The park consists of two main sections: Mossman Gorge, where clear waters flow over granite boulders, and Cape Tribulation, a highly regarded destination in Australia. Here, the rainforest meets the reef along the white sandy shores of the Coral Sea. This breathtaking coastline is one of the few locations worldwide where two of the planet’s most diverse ecosystems come together.
The park has a diverse range of plant and animal species, including over 18,000 and various animals such as the cassowary, crocodile, giant blue Ulysses butterfly, and Bennett’s tree kangaroo.
Port Douglas, a resort town just south of the park, is a convenient base for arranging wilderness safaris into the park.
K’Gari (Fraser Island)
K’Gari (Fraser Island) in Australia, situated between Bundaberg and Brisbane off the east coast, has been designated as a World Heritage site. It stands out as one of the most remarkable destinations to explore. This island holds the title of being the largest sand island globally. It offers a vast expanse of sandy beaches, crystal-clear lakes, lush rainforests, shifting dunes, and captivating wildlife.
If you’re seeking excitement, consider embarking on a 4WD journey along Australia’s surf-filled shores. This outdoor adventure allows you to witness the remnants of shipwrecks, admire the sandstone cliffs known as The Cathedral, and explore the fish-filled rock pools called Champagne Pools along the windswept Seventy-Five Mile Beach.
In the past, driving for long distances without encountering anyone was common. However, the beach can be crowded today with a constant flow of 4WD vehicles and tourist buses.
Exploring the inland areas on unpaved roads is a practical way to avoid the crowded beaches in the busy summer months. Notable features include clear freshwater creeks and lakes, some supplied by natural springs, and ancient rainforests with a wide array of flora and fauna.
In these waters, you can find sharks, dolphins, and whales, while on land, there are dingoes, bats, sugar gliders, and over 300 species of birds.
There are many activities for nature enthusiasts to enjoy on K’Gari Fraser Island, such as whale-watching trips, sunset cruises, hiking rainforest trails at Central Station, floating down Eli Creek, or taking a scenic flight over the stunning landscapes.
Access to Fraser Island is facilitated by taking a ferry from either Rainbow Beach or Hervey Bay, the primary gateway town. A four-wheel drive vehicle is imperative to navigate the island, as no paved roads exist.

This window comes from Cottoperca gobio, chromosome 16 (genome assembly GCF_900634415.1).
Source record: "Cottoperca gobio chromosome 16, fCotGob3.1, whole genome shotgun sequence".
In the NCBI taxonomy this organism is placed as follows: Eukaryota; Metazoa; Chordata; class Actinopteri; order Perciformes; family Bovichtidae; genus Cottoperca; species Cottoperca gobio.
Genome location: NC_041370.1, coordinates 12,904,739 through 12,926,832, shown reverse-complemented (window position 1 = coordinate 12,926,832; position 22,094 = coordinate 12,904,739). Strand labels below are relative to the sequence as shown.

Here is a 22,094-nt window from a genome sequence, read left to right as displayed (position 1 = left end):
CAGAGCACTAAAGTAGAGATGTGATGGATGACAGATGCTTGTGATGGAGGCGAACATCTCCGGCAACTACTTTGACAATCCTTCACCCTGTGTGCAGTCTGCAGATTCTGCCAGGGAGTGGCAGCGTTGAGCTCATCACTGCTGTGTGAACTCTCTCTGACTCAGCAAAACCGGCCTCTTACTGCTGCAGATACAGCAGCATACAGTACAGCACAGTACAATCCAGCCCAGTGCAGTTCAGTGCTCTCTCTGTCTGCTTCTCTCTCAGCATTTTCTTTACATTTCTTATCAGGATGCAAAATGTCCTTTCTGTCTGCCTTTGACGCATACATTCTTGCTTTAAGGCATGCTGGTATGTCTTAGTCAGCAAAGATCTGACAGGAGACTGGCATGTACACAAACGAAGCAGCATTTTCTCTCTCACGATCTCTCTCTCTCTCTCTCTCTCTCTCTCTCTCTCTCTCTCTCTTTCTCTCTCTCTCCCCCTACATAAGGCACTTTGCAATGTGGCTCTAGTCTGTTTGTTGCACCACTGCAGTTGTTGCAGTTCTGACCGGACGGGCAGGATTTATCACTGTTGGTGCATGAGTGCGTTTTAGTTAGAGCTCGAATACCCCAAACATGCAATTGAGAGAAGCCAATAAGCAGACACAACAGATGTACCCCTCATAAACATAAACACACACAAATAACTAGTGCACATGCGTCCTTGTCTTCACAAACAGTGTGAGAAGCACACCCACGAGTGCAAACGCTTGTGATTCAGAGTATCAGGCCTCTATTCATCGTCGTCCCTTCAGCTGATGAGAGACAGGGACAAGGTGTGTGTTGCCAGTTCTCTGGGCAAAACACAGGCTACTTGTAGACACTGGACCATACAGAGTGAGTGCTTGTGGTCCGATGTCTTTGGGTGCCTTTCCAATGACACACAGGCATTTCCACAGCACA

Kakadu National Park
Kakadu National Park is a wilderness area in Australia, covering over 19,840 square kilometres in the Northern Territory. It is the second-largest national park globally and showcases the best of the country.
Within its borders are various natural landscapes, including monsoon rainforests, mangrove swamps, rivers, gorges, ancient rock paintings, wetlands, and waterfalls.
Kakadu is also known for its diverse wildlife, with numerous mammals, reptiles, fish, and over 300 species of birds. Additionally, both freshwater and saltwater crocodiles can be found in the wetlands.
Visitors can explore the park’s diverse ecosystems by taking a cruise along the waterways, hiking the extensive network of trails, or opting for a scenic flight.
Visiting Kakadu National Park from Darwin is convenient during the dry season as it is only a three-hour drive from the capital of the Northern Territory. However, during the wet season (Nov-April), numerous roads and attractions close due to heavy flooding, although the waterfalls and wetlands can be particularly stunning during this time.
The Great Ocean Road
The Great Ocean Road is considered one of the world’s top scWorldsives. It was constructed during the Depression to create jobs and spans 300 kilometres along Australia’s rugged southeast coast, meandering along steep sea cliffs. The road begins in the surfing town of Torquay and ends in the city of Allanford, near Warrnambool.
Port Campbell National Park is one of the top attractions of Great Ocean Road. It is home to wind- and wave-sculpted rock formations such as the Twelve Apostles, London Bridge, the Arch, and Loch Ard Gorge. When viewed from above, these rock formations resemble giant puzzle pieces floating along the coast, enduring the powerful surf of the Southern Ocean.
There are various enjoyable activities to engage in along Great Ocean Road. Some options include visiting the Australian National Surfing Museum at Torquay, surfing the renowned swells at Bells Beach, spending time in the seaside resort of Lorne, or partaking in whale watching in Warrnambool.